I’ve been trying to whip up some enthusiasm for starting a Lego User Group in the southern reaches of Perth, without much in the way of success. One of the ways I’ve been trying is by starting a Facebook group: RockLUG. Feel free to join. There are a few members, but right now it appears to be a page dedicated to me whittering on about Lego to myself.

This month, I decided to try issuing a challenge: a remix, based on concepts I posted about here a couple of weeks ago. Basically, the idea is to create a MOC using only the pieces from one individual set.

I chose this one:

The Space Police III set Undercover Cruiser, 309 pieces and like a lot of Space Police III sets, filled with an array of odd and unique pieces. I love the Space Police III stuff: apart from designs which are as mad as all get-out, they invariably have a fantastic range of pieces and use a lot of unique, interesting parts, which meant I was confident of being able to come up with something a little wild.

In the end I came up with The Hopper, which is based around a technic-heavy armature designed to hold in place two swept wings at a really odd angle over the basic spine of the ship. Lots of greebles and an offset engine arrangement (more technic) made for a fun and (for me, at least) challenging build. 

Check out those fins. Check out those fins

“Did you get my best side?”
Yes. Yes, I did.

Underside: lots of technic pieces and a cannon. As it should be.

Stubby. Like a container truck without a container. In space!

Then, with half an hour before I had to pick the kids up from school, I started clipping things together at random and came up with a long, slim piece I dubbed The Copslider, utilising a ridiculously long nose piece and some rather traditional building shapes.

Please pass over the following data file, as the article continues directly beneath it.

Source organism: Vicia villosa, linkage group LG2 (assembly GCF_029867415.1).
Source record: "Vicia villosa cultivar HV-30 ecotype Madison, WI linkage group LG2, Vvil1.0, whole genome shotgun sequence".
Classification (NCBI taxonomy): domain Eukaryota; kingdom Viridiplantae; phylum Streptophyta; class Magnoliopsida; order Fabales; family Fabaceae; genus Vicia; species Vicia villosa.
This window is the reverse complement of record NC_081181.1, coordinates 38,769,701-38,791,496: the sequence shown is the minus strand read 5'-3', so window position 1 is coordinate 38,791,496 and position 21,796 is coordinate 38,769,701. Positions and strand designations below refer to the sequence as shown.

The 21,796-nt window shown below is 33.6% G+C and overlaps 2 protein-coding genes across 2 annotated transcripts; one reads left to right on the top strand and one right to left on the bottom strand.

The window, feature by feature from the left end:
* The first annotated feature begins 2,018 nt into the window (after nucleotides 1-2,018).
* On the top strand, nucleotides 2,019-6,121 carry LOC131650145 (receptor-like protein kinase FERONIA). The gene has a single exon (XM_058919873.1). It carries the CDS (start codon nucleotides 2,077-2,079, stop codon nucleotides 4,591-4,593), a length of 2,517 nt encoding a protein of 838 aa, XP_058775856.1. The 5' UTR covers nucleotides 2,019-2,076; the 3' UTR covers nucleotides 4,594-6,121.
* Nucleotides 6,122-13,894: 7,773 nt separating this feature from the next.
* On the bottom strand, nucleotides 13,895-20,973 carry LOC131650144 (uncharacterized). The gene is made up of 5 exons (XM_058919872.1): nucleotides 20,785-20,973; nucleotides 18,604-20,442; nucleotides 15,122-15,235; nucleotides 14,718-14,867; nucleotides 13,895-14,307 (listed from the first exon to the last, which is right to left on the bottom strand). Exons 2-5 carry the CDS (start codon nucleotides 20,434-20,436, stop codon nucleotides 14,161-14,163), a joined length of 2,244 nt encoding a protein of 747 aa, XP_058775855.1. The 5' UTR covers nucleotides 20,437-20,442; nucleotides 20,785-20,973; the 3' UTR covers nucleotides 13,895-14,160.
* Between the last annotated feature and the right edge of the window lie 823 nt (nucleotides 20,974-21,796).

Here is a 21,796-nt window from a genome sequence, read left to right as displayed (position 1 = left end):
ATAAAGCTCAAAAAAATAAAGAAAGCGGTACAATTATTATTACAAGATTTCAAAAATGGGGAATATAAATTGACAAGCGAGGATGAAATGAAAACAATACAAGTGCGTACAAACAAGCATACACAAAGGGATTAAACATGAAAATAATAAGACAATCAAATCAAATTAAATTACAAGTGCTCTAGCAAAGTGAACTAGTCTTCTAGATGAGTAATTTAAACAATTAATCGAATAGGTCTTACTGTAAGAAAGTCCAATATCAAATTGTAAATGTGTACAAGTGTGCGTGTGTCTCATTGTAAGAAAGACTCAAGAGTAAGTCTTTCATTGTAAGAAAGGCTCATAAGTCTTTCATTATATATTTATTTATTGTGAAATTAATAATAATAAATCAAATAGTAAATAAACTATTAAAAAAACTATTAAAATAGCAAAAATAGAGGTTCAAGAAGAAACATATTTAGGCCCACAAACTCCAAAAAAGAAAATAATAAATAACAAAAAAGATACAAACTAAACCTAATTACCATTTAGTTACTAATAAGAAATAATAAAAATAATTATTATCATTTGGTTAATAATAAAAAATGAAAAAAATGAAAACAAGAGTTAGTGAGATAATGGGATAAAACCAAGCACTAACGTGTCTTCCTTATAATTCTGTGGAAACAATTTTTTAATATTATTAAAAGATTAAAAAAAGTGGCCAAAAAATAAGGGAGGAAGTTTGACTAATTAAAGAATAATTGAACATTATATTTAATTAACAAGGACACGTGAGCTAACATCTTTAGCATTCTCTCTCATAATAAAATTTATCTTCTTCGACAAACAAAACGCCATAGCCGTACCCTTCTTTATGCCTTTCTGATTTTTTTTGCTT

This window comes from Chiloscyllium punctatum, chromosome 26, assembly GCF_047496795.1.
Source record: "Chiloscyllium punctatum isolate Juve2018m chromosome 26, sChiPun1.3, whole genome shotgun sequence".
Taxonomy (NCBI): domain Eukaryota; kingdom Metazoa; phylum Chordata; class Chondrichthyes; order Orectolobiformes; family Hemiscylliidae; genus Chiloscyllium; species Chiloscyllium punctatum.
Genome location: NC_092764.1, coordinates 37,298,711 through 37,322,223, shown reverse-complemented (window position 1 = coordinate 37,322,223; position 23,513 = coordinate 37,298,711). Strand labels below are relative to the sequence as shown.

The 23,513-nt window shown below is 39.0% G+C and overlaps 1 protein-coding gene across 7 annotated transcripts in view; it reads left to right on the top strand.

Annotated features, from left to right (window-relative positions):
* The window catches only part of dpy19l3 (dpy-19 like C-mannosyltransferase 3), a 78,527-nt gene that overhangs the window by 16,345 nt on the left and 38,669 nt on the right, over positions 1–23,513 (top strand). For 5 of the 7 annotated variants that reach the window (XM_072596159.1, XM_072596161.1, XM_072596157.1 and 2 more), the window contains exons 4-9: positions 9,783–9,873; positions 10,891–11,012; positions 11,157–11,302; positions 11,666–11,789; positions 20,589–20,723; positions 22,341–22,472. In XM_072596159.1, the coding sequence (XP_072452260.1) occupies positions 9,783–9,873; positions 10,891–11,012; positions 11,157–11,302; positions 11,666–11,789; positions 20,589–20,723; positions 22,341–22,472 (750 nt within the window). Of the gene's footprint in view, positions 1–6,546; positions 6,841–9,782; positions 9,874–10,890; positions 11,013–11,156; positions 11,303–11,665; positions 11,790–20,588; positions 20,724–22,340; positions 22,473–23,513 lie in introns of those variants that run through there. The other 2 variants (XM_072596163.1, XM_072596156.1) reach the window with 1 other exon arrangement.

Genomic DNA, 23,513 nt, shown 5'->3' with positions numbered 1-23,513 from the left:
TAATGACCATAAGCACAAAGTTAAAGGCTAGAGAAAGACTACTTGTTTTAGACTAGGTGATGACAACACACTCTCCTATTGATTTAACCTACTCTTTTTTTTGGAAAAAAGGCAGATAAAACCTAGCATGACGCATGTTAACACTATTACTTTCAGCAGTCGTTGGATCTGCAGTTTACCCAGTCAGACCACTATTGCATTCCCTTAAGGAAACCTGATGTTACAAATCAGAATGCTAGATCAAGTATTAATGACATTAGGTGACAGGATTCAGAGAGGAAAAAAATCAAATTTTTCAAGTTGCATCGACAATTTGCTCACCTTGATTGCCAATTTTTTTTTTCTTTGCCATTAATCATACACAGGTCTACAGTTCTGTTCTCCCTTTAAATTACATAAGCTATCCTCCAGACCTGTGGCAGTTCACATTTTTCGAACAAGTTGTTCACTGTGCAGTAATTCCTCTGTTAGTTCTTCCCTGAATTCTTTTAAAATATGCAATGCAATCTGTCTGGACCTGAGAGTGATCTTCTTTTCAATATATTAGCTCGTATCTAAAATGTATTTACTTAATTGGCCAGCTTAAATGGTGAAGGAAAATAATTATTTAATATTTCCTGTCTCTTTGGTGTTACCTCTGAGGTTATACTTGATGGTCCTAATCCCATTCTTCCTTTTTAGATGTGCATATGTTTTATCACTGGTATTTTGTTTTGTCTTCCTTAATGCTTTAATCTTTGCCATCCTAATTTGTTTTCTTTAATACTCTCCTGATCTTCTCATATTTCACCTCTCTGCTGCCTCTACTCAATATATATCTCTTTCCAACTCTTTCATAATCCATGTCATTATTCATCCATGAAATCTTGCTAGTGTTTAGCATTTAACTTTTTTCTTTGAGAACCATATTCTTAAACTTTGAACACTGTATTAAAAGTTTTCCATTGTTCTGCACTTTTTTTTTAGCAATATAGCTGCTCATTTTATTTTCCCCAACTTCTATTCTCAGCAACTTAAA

No, my kid didn’t build it. Shut up.

Cannons. You just gotta have cannons. 

And I still had a bunch of pieces left over– lots of little, greebly pieces with no immediately apparent fit, so I might see what I can do with them just for the challenge of it.

So a fun challenge, but given I was the only one who jumped on it, perhaps not one I’ll be setting my LUG-without-a-LUG again.


Luscious Lyn has recently joined one of the strangest little groups I’ve heard of in years.

Zombies, Run is a downloadable exercise app that plays an ongoing post-apocalyptic narrative in which you, designated Runner 5, navigate your way through a zombie-strewn landscape, completing tasks and avoiding shambling herds of z-men by, well, running. It’s an extraordinarily clever conceit as well as yet another indication that SF is always amongst the first literary genres to take advantage of new technology. What’s more it is, according to the Luscious one, rather addictive. Which, let’s face it, rather the point when it comes to getting out there and exercising.

What’s more, the app is bringing groups together t talk about their experiences: Lyn is a member of a group based in Wollongong, along with fellow Clarion South alumni Laura Goodin. And now they want t-shirts.

Which is where the Battersby Family Art Machine decided to intervene 🙂

Miss 11 has designed a Zombie Run picture. I’ve designed a Zombie Run t-shirt. Master 8 has drawn a dragon, but then, that’s just Master 8 all over.

Lyn often plays the narrative while she walks the kids to school, and has taken to referring to them in her Facebook posts as Runners 5.1 and 5.2, so they just had to appear in the design. What’s more, I’ve managed to do what it took Aiden 20 years of computer games and unemployment to achieve: I’ve turned them into shambling, flaky skinned zombies of the first order.

Here’s the proof of concept sketch for your entertainment. We’ll be getting it up onto Cafe Press soon as I have a few days to design, layout and paint a final version.

Please note: advice applies only if your children are actual zombies
Just “not liking them” is no defence in the eyes of the law.